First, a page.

Fiedler on the Roof, by Leslie Fiedler
Many readers may be put off, as I was, by the grating pun of the title, but a certain cultivated vulgarity is both an essential part of Leslie Fiedler’s design and a necessary consequence of the contradictory role as Jewish writer that he assumes. Fiedler on the Roof is a collection of the author’s essays and book reviews since 1970 on more or less Jewish topics. These include: anti-Semitism, the Holocaust, the Book of Job, Isaac Bashevis Singer, Bernard Malamud (probably the best in the collection), and Jewish consciousness in Joyce’s Ulysses. This miscellany does not constitute a volume with a sustained argument, and some of the individual pieces are rather slight, anecdotal, and episodic in their articulation. The essays abound in brief autobiographical revelations, and the real justification for the volume is that it spells out the author’s Jewish credo, or non-credo. As such, Fiedler on the Roof, despite its verve, despite its occasional flashes of probing insight, is a very sad book.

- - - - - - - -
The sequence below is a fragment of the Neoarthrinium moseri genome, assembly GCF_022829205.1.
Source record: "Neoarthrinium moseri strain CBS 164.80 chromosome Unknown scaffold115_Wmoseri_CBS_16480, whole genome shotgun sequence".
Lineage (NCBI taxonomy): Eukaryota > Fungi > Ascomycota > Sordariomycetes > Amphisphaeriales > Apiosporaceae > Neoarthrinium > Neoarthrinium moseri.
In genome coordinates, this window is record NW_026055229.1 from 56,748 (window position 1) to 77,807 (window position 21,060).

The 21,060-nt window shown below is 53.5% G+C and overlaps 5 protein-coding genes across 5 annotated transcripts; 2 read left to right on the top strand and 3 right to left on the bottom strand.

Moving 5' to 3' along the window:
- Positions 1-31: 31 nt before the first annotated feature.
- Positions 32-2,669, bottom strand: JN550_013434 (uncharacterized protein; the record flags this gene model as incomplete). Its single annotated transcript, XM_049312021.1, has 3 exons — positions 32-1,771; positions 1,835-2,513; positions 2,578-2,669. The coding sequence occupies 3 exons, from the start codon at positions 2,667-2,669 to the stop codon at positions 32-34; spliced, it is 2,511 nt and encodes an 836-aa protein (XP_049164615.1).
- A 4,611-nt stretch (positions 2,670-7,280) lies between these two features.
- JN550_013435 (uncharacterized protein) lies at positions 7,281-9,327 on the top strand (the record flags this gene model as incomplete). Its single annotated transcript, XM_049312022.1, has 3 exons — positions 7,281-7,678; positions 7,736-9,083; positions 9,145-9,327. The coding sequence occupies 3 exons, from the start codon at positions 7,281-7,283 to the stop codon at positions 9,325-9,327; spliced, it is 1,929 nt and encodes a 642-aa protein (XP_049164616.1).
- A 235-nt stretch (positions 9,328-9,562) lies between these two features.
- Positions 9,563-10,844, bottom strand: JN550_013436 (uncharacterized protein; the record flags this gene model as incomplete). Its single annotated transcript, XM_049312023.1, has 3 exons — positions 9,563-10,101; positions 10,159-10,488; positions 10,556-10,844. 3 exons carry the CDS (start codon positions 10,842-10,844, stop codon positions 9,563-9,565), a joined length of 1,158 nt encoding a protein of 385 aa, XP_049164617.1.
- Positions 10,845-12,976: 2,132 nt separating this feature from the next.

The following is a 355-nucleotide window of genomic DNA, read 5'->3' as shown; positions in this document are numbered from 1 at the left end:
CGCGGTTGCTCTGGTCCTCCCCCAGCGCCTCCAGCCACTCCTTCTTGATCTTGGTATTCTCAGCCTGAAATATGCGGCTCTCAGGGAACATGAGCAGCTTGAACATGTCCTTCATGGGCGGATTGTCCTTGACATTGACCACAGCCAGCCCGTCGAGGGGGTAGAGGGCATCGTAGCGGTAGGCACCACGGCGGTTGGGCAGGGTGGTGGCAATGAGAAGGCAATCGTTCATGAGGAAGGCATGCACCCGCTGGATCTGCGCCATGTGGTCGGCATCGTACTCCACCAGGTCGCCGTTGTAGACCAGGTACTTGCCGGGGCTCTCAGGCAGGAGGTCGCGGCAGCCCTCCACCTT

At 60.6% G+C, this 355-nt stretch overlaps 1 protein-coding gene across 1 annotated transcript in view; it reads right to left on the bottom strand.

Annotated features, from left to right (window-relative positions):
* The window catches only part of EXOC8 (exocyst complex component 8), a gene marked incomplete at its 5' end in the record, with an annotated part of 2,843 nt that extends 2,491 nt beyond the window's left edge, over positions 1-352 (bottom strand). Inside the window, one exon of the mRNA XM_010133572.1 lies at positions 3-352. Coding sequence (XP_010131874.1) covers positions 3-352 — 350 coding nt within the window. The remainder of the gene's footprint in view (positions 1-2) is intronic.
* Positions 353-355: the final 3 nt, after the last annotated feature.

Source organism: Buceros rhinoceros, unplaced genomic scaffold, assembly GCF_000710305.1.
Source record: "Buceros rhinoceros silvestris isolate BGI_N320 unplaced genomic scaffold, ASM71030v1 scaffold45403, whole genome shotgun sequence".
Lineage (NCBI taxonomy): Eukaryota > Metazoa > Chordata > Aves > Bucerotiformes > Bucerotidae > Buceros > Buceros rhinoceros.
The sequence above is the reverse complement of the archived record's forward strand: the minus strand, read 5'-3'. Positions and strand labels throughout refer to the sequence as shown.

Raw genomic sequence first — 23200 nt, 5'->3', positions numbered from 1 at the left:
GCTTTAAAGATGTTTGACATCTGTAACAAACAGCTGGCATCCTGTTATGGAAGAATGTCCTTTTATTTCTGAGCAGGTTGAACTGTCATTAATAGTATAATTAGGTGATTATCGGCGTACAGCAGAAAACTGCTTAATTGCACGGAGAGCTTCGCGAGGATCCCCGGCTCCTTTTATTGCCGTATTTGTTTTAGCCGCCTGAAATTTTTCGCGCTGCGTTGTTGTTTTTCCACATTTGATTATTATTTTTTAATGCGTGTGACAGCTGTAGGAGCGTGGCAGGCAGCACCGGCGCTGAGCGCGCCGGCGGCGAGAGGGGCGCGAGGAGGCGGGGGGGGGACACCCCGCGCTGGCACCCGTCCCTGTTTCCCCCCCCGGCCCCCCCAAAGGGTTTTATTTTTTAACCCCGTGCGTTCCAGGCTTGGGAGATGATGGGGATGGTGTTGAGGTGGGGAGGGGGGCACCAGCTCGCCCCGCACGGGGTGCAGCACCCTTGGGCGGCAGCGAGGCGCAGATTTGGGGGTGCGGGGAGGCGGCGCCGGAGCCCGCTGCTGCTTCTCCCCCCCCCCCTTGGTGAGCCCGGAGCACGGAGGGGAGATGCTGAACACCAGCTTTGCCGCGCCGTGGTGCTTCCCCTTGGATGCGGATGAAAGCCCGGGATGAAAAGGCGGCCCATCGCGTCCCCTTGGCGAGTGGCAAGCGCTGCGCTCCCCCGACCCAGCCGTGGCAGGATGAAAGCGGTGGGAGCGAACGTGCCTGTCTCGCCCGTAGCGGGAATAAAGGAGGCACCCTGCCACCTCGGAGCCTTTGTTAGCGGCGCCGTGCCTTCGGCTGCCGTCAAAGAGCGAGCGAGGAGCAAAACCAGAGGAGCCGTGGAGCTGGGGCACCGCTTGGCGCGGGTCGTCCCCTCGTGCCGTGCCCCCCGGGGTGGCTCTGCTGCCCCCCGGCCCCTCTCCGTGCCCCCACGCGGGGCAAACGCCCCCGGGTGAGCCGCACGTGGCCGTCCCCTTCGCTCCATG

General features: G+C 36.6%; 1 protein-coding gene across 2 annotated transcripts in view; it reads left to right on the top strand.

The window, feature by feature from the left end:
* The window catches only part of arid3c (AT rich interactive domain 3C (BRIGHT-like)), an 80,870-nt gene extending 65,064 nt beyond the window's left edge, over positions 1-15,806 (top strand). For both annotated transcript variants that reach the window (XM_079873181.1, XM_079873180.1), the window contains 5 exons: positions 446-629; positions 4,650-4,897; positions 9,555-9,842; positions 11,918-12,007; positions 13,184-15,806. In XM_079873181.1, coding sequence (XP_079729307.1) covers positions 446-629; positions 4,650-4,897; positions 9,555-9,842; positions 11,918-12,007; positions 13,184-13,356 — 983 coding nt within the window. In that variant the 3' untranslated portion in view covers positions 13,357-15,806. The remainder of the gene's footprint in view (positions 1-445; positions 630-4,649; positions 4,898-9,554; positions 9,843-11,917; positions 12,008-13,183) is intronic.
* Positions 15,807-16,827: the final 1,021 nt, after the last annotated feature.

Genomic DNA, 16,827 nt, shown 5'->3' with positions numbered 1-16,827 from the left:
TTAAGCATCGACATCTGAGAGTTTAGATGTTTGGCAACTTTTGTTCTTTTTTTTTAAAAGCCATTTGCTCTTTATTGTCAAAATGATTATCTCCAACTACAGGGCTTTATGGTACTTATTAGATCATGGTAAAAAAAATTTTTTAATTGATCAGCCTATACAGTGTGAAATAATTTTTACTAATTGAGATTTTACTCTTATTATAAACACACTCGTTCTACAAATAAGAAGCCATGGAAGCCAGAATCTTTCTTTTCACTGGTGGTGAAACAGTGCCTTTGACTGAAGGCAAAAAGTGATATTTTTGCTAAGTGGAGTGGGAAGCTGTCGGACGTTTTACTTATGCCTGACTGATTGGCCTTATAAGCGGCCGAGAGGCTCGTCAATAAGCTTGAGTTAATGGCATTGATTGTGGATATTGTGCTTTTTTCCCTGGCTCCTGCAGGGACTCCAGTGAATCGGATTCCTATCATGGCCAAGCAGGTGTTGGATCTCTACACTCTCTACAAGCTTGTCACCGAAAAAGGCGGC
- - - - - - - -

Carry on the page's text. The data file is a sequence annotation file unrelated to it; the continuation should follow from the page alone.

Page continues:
Fiedler, now in his seventies, made his real mark as a critic with two books on American literature published in 1960, Love and Death in the American Novel and No! In Thunder, a volume of essays. In both he showed a flair for drawing bold mythic patterns in literature, sometimes with a casualness about matters of detail but always in ways bound to provoke thought. The years immediately following witnessed the great vogue of Jewish writing in American fiction, and though Fiedler in the transition from his early Stalinism to myth criticism had made nothing of his Jewish origins, he now became one of the liveliest expositors of the new Jewish writing. Looking back on all this two decades later, he sees the Jewish literary awakening as a transient moment, perhaps the only one in which he could find some cultural expression as a Jew, and he speaks of it in a bleakly elegiac tone: “I have long since decided that the Jewish-American novel is over and done with, a part of history rather than a living literature.” Writers like Saul Bellow and Philip Roth may continue to publish fiction, but “their most recent books have come to seem not merely irrelevant but posthumous.”
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